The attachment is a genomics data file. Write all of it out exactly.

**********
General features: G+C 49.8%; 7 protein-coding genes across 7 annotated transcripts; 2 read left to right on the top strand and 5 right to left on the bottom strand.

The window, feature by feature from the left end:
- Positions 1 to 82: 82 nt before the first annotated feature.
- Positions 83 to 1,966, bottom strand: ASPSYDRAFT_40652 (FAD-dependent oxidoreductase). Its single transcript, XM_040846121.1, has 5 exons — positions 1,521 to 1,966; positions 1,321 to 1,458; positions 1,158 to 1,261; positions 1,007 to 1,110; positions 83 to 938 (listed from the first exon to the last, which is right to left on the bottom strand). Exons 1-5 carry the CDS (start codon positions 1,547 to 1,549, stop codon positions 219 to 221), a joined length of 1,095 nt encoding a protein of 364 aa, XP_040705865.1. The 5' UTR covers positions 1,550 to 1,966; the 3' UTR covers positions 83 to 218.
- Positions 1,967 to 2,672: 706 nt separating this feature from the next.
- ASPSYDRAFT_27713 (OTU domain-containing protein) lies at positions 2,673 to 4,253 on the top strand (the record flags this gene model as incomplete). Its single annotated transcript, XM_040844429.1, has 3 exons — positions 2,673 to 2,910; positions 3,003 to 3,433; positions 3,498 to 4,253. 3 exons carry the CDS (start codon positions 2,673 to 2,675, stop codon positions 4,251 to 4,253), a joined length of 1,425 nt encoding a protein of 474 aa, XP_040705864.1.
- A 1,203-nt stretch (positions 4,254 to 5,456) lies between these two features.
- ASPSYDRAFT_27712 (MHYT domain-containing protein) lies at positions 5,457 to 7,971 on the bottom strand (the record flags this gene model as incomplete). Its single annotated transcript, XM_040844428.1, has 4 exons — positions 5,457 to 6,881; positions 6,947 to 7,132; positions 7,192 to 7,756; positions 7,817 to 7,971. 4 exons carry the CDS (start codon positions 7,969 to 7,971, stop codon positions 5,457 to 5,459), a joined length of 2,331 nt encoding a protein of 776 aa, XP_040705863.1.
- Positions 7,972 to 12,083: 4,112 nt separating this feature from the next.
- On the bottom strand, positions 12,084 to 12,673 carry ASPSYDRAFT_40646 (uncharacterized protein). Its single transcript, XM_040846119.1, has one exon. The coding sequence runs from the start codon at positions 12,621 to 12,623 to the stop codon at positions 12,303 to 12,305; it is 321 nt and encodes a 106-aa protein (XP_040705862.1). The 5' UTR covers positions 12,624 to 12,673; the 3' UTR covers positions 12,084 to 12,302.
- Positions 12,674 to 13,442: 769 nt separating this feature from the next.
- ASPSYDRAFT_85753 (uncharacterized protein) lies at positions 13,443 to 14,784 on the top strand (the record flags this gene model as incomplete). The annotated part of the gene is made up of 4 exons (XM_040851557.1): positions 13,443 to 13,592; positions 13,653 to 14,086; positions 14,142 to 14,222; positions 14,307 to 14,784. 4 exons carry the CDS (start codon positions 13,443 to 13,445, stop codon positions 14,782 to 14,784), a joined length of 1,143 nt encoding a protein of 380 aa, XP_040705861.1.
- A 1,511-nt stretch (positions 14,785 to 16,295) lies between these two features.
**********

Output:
General features: G+C 49.8%; 7 protein-coding genes across 7 annotated transcripts; 2 read left to right on the top strand and 5 right to left on the bottom strand.

The window, feature by feature from the left end:
- Positions 1 to 82: 82 nt before the first annotated feature.
- Positions 83 to 1,966, bottom strand: ASPSYDRAFT_40652 (FAD-dependent oxidoreductase). Its single transcript, XM_040846121.1, has 5 exons — positions 1,521 to 1,966; positions 1,321 to 1,458; positions 1,158 to 1,261; positions 1,007 to 1,110; positions 83 to 938 (listed from the first exon to the last, which is right to left on the bottom strand). Exons 1-5 carry the CDS (start codon positions 1,547 to 1,549, stop codon positions 219 to 221), a joined length of 1,095 nt encoding a protein of 364 aa, XP_040705865.1. The 5' UTR covers positions 1,550 to 1,966; the 3' UTR covers positions 83 to 218.
- Positions 1,967 to 2,672: 706 nt separating this feature from the next.
- ASPSYDRAFT_27713 (OTU domain-containing protein) lies at positions 2,673 to 4,253 on the top strand (the record flags this gene model as incomplete). Its single annotated transcript, XM_040844429.1, has 3 exons — positions 2,673 to 2,910; positions 3,003 to 3,433; positions 3,498 to 4,253. 3 exons carry the CDS (start codon positions 2,673 to 2,675, stop codon positions 4,251 to 4,253), a joined length of 1,425 nt encoding a protein of 474 aa, XP_040705864.1.
- A 1,203-nt stretch (positions 4,254 to 5,456) lies between these two features.
- ASPSYDRAFT_27712 (MHYT domain-containing protein) lies at positions 5,457 to 7,971 on the bottom strand (the record flags this gene model as incomplete). Its single annotated transcript, XM_040844428.1, has 4 exons — positions 5,457 to 6,881; positions 6,947 to 7,132; positions 7,192 to 7,756; positions 7,817 to 7,971. 4 exons carry the CDS (start codon positions 7,969 to 7,971, stop codon positions 5,457 to 5,459), a joined length of 2,331 nt encoding a protein of 776 aa, XP_040705863.1.
- Positions 7,972 to 12,083: 4,112 nt separating this feature from the next.
- On the bottom strand, positions 12,084 to 12,673 carry ASPSYDRAFT_40646 (uncharacterized protein). Its single transcript, XM_040846119.1, has one exon. The coding sequence runs from the start codon at positions 12,621 to 12,623 to the stop codon at positions 12,303 to 12,305; it is 321 nt and encodes a 106-aa protein (XP_040705862.1). The 5' UTR covers positions 12,624 to 12,673; the 3' UTR covers positions 12,084 to 12,302.
- Positions 12,674 to 13,442: 769 nt separating this feature from the next.
- ASPSYDRAFT_85753 (uncharacterized protein) lies at positions 13,443 to 14,784 on the top strand (the record flags this gene model as incomplete). The annotated part of the gene is made up of 4 exons (XM_040851557.1): positions 13,443 to 13,592; positions 13,653 to 14,086; positions 14,142 to 14,222; positions 14,307 to 14,784. 4 exons carry the CDS (start codon positions 13,443 to 13,445, stop codon positions 14,782 to 14,784), a joined length of 1,143 nt encoding a protein of 380 aa, XP_040705861.1.
- A 1,511-nt stretch (positions 14,785 to 16,295) lies between these two features.